The Augustinian priors general of the Roman Obedience were effective in promotiong the Roman Obedience. The greatest among them, Cardinal Bonaventura Baduario O.S.A., a friend of Petrarch, travelled widely in the interests of Pope Urban, and was murdered for the cause of unity. His successor, Bartholomew of Venice O.S.A. (1385-1400), worked indefatigably to protect the Order against further surrenders to Avignon.
In his letters, he demanded strictest obedience to Pope Urban. He commanded all Augustinians to work for the Roman Obedience in the pulpit and the confessional, in public lectures and private conversations. He furthermore obliged all members of his jurisdiction to swear an oath of allegiance and ordered all opponents to he thrown into the monastic prisons.
It was a period during which a major conflict raged between the Roman Obedience and the Avignon Obediences. Bartholomew of Venice O.S.A. excommunicated the antigeneral John Hiltalingen O.S.A. (aka John of Basel) in Avignon, who in return did the same to him.
They were following the lead of the papal claimants in Rome and Avignon who were mutually excommunicating each other. Bartholomew's successor as Prior General was Nicholas of Cascia O.S.A. (1400-1409).
In order to maintain and increase support for their Obedience, the Priors General, the same as the popes had done, took advantage of the political events of the various countries. For example, when Queen Joanna of Naples, a partisan of Avignon, was deposed in 1381, southern Italy then passed to the Roman Obedience.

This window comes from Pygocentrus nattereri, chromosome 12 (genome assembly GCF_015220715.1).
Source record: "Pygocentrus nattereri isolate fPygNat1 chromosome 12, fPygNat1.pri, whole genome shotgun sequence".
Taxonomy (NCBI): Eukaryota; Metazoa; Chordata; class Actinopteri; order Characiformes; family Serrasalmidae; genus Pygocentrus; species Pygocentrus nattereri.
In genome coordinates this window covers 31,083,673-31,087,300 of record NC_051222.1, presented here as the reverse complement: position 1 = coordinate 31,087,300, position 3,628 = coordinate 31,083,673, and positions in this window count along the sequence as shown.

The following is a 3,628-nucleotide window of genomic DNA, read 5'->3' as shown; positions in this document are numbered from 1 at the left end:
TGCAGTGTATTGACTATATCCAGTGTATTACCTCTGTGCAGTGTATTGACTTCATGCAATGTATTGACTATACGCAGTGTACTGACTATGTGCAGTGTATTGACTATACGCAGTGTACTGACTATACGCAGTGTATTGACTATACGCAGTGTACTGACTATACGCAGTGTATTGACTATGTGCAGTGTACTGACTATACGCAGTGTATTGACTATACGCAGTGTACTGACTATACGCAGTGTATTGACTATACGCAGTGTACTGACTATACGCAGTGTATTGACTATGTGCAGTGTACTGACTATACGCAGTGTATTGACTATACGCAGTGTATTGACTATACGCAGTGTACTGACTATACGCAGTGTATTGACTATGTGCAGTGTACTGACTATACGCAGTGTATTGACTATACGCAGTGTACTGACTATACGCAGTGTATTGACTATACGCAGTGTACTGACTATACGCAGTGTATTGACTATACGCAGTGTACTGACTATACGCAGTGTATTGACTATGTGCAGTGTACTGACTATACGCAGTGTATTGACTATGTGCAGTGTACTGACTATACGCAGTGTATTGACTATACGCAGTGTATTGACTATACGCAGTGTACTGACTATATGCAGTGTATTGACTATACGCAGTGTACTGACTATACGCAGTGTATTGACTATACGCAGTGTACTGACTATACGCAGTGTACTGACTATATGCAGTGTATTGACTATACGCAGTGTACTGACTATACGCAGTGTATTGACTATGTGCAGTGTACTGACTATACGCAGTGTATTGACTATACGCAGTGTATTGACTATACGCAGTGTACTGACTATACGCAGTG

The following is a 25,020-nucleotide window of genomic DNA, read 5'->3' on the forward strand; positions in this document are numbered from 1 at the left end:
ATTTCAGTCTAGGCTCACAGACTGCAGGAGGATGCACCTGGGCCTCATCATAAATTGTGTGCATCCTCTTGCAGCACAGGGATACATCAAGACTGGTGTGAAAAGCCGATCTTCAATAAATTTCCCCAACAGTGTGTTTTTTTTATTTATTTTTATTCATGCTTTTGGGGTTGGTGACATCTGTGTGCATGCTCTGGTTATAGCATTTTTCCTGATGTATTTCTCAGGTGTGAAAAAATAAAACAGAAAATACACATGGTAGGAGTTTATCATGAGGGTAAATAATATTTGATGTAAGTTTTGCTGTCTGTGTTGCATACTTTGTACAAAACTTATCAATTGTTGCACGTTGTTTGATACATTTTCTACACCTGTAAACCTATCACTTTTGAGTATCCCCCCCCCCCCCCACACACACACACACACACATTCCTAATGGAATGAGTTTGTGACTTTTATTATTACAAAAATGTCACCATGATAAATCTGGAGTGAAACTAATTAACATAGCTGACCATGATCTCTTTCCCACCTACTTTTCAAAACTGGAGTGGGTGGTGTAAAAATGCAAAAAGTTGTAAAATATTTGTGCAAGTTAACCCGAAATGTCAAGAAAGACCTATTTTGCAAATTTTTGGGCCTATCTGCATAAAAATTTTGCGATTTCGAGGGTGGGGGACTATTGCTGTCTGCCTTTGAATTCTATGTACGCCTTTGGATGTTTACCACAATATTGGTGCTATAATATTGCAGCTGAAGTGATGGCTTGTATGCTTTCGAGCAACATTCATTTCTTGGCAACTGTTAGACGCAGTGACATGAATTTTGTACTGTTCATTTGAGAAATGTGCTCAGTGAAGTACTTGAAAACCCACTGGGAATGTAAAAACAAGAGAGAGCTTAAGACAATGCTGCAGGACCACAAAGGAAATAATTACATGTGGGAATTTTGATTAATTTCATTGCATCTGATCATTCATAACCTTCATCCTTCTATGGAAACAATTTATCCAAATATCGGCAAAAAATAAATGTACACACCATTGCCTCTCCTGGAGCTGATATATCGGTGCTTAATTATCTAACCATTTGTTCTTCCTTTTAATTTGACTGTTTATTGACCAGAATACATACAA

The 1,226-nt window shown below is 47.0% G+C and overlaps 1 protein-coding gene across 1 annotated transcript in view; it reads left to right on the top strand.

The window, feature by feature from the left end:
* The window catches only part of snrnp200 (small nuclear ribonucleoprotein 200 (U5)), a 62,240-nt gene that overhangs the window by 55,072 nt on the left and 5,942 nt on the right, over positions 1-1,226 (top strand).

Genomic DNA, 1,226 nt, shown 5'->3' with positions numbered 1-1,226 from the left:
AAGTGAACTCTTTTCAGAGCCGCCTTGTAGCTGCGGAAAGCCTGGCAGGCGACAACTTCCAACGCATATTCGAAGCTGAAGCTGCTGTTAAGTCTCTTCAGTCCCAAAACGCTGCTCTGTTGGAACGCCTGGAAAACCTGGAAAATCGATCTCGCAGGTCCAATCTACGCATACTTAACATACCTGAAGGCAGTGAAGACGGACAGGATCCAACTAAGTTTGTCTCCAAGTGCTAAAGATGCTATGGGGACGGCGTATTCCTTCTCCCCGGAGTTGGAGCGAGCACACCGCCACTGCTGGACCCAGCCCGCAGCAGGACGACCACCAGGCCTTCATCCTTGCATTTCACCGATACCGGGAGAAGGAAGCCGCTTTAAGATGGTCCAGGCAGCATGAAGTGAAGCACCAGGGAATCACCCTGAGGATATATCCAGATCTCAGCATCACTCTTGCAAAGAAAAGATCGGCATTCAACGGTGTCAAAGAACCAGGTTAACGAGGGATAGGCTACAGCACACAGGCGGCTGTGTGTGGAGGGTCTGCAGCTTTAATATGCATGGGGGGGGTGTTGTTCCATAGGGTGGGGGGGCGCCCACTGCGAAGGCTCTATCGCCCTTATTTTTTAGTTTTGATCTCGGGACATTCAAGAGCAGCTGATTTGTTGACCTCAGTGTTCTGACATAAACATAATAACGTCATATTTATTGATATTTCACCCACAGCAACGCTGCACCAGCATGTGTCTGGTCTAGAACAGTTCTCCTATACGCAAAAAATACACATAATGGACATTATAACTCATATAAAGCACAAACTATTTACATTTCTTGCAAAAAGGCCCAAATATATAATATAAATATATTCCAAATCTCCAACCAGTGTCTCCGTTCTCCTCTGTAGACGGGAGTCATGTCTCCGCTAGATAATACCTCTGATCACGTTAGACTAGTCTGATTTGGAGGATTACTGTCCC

By the same token, the Prior General in Rome took charge of the Augustinian Provinces of Puglia and Terra di Lavoro. When the Aquitaine region of France became subject to the British as a result of the Hundred Years War, and because England supported the Roman Obedience, the Prior General of the Roman Obedience took the Augustinian friaries in that region from the Province of Toluouse (in the Avignon Obedience) and named an English friar, Robert Waldeby O.S.A., as his vicar in that region. In 1385 he likewise placed the houses of Portugal under the Roman Obedience and promptly named a vicar there to fulfil his directives.
The Portuguese monarch obtained his independence from Castile with British help under the provision that he would abandon the Avignon claimant of the papacy. Through 1385-1399 the Augustinian Prior General validated his authority in eighteen of the twenty-four provinces of the Order.
The only Augustinian Provinces then remaining under the antigeneral in the Avignon Obedience were the four French and the two Spanish Provinces. In the registers of Bartholomew of Venice O.S.A., the Prior General of the Roman Obedience, there are no letters directed to the superiors of these provinces.
Little can be said of the three generals of the Avignon obedience since nothing is known of their registers or capitular acts.
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